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elder (n.1)

“elderly person, senior citizen,” c. 1200, from Old English eldra “older person, parent; ancestor; chief, prince” (used in biblical translation for Greek presbyter); see elder (adj.). Meaning “one having authority in the community” (originally through age) s from late 14c. and biblical translations of Latin seniores.

From: https://www.etymonline.com/search?q=elder

The Catechism describes a far different - deeper - expression of “penance” (or “satisfaction” - repair) for the disorder and injury resulting from the sins confessed:

CCC 1459 Many sins wrong our neighbor. One must do what is possible in order to repair the harm (e.g., return stolen goods, restore the reputation of someone slandered, pay compensation for injuries). Simple justice requires as much. But sin also injures and weakens the sinner himself, as well as his relationships with God and neighbor. Absolution takes away sin, but it does not remedy all the disorders sin has caused.<Cf. Council of Trent (1551): DS 1712> Raised up from sin, the sinner must still recover his full spiritual health by doing something more to make amends for the sin: he must “make satisfaction for” or “expiate” his sins. This satisfaction is also called “penance.”

CCC 1460 The penance the confessor imposes must take into account the penitent’s personal situation and must seek his spiritual good. It must correspond as far as possible with the gravity and nature of the sins committed. It can consist of prayer, an offering, works of mercy, service of neighbor, voluntary self-denial, sacrifices, and above all the patient acceptance of the cross we must bear. Such penances help configure us to Christ, who alone expiated our sins once for all.

For such “penance” / “satisfaction” / “repair” to be just, meaningful and effective, the priest, as judge, must be an actual spiritual “elder.” He must be mature in the faith and in prayer - the spiritual life - to know within himself our common human path to holiness, and the actual consequences our sins have caused in violation of that path. Priests ought to be striving for personal holiness for themselves a billion times more than the average parishioner, to be sensitive to the real needs of the sinner confessing to them. They obtain the power to absolve by ordination, but the maturity / wisdom needed to be “an elder” - “a presbyter” - must be developed, in full submission to the Spirit who is at work within them.

TLM parishes tend to be fairly small, the priest gets to know a lot of the regular attendees, and the people who attend are likely to be receptive to obtaining spiritual direction in the manner you describe. So giving spiritual counseling during confession is something priests can more easily do there.

By contrast, many ordinary RC diocesan parishes are very large - or if small, one priest may be handling several parishes. Gone are the days when the priest knew the people in his parish well enough to be providing individualized spiritual direction. And not everybody going to confession wants that sort of thing, especially if they’re going anonymously, or only confessing 1 or 2 times a year. If a person actually wants spiritual direction, in some cases they can make a separate appointment with the priest (which also means the person is not taking up too much time of the hour scheduled for confession) or they can seek out a spiritual director who specializes in counseling, who often is not also handling all the tasks of a parish priest.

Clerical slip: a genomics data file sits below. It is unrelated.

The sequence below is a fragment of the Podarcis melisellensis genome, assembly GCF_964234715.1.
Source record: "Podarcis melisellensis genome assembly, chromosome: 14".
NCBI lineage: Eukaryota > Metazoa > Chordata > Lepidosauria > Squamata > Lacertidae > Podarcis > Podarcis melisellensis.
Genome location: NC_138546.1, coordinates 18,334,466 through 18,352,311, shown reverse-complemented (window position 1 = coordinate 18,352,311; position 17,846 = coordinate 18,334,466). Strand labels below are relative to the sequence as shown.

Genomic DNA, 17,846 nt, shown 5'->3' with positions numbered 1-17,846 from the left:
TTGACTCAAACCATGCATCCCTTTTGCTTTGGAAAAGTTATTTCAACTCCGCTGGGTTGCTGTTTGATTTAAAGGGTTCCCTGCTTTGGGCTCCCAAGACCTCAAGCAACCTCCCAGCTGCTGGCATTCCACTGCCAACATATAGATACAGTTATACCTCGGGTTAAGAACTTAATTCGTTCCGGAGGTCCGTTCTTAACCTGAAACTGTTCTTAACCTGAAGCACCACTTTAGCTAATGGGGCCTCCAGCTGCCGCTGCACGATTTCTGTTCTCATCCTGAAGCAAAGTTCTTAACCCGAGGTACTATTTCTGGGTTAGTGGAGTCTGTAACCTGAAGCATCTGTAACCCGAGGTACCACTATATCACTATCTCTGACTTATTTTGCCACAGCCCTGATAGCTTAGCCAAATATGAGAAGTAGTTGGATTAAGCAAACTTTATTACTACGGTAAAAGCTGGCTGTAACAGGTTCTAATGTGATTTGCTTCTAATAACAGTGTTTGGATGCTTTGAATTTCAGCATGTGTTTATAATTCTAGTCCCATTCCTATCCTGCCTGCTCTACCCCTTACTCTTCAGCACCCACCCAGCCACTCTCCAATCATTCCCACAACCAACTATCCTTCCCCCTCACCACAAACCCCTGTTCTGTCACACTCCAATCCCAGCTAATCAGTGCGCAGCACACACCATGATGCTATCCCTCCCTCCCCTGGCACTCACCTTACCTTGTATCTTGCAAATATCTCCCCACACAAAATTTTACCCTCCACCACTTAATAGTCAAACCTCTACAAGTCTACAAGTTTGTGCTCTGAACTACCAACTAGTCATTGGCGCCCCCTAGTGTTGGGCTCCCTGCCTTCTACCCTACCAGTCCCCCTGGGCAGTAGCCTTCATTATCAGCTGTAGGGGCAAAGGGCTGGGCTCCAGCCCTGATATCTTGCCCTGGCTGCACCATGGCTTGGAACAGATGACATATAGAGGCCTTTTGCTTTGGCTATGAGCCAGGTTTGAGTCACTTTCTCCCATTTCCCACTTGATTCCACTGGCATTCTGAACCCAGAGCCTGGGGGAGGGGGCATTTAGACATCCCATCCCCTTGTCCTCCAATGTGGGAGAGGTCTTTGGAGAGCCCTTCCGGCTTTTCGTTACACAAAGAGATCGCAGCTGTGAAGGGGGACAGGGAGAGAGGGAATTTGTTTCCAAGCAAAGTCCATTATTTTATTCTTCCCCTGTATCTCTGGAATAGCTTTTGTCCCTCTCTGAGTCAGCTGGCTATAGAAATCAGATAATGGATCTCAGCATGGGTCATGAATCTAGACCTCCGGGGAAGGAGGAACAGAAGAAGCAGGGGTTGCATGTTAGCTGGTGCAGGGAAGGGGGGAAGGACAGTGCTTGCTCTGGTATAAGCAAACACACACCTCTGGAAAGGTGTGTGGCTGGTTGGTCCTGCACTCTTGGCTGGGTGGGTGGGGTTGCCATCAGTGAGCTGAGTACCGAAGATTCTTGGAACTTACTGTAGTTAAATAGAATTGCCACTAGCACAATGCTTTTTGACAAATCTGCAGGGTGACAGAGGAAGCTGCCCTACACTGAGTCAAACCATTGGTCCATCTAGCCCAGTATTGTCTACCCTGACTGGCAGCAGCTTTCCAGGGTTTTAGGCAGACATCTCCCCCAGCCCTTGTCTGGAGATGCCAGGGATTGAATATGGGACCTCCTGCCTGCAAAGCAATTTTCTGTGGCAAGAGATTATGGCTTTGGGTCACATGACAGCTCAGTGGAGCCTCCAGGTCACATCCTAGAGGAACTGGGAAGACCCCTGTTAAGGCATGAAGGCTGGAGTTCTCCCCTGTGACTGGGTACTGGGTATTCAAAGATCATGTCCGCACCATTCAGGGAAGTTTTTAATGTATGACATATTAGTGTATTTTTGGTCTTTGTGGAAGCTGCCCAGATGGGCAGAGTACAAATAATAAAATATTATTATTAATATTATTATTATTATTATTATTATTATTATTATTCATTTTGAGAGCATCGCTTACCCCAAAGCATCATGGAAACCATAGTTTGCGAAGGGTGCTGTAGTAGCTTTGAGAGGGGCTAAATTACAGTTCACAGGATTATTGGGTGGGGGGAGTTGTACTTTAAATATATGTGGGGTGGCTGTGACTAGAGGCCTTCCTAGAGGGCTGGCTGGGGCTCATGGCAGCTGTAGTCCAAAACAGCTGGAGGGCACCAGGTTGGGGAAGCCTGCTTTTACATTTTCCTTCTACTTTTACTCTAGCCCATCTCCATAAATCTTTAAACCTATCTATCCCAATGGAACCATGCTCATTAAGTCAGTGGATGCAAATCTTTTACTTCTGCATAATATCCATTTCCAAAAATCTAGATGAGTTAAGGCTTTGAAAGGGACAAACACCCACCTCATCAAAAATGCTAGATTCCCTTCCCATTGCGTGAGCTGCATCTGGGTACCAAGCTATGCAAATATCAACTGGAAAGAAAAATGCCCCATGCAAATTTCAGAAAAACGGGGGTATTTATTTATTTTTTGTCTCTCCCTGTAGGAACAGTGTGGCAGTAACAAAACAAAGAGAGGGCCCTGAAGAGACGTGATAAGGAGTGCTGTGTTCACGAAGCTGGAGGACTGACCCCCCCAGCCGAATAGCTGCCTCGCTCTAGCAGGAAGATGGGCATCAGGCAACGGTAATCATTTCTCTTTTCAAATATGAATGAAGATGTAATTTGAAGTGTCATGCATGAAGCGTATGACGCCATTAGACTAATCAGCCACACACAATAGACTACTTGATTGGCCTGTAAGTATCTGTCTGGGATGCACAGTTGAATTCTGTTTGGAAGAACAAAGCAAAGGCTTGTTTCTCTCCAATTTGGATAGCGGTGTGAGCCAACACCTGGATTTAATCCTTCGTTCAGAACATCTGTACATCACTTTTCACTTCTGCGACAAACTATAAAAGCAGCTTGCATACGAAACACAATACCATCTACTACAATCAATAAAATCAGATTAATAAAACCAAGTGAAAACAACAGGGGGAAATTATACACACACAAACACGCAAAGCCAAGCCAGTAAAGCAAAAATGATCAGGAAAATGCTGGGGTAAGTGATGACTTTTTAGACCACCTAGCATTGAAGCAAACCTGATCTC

In the closest parish to me here there are 2000 families. Even with 4 priests assigned to the parish, I think it would be a pretty gargantuan task for the priests to be dealing in depth and one-on-one with the spiritual growth of each person in a parish that size, especially for things like “fasting” which RCs aren’t used to doing like ECs are, and which could have medical consequences.

I would suggest that maybe you be a little more culturally sensitive to things like parish size, priest workload, and how the average RC approaches their faith before just making big pronouncements about what you think diocesan RC priests should do.

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Agreed.
Priests are aware that most Catholics are going to Confession maybe once a year, or not at all. They don’t want to make it more involved than the (typical) penitent wants, since the typical penitent’s Catholic friends never go to Confession.

My pastor came 12 years ago, offering Confession every day. But he ended up sitting alone usually, so he cut back to half hour on Saturday.

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The novus ordo parishes I’ve been too are dwindling in number (even pre covid) whereas two out of the three TLM communities I was part of were almost standing room only (the sspx were standing room only at all three of their Sunday Masses and sometimes even for daily Mass, for the few that I was able to attend).

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I don’t know where you live, but it isn’t my Archdiocese or neighborhood. One church 5 miles away had to rebuild twice in 20 years because more and more Catholics kept moving in.

As I always say, be careful of extrapolating what’s going on in your neck of the woods to Catholicism as a whole. Moreover, the dwindling of OF parishes is not due to some great love for TLM and SSPX, at least not in the USA, but rather because neighborhood demographics change and the Catholic families move out of an area and into some other (often nicer, more upscale) one such as this area where churches are growing. Of course there is also the issue of fewer people going to church, which in turn has led the Catholics to build fewer new churches when the shifts happen and instead create these mega parishes that I am seeing around here.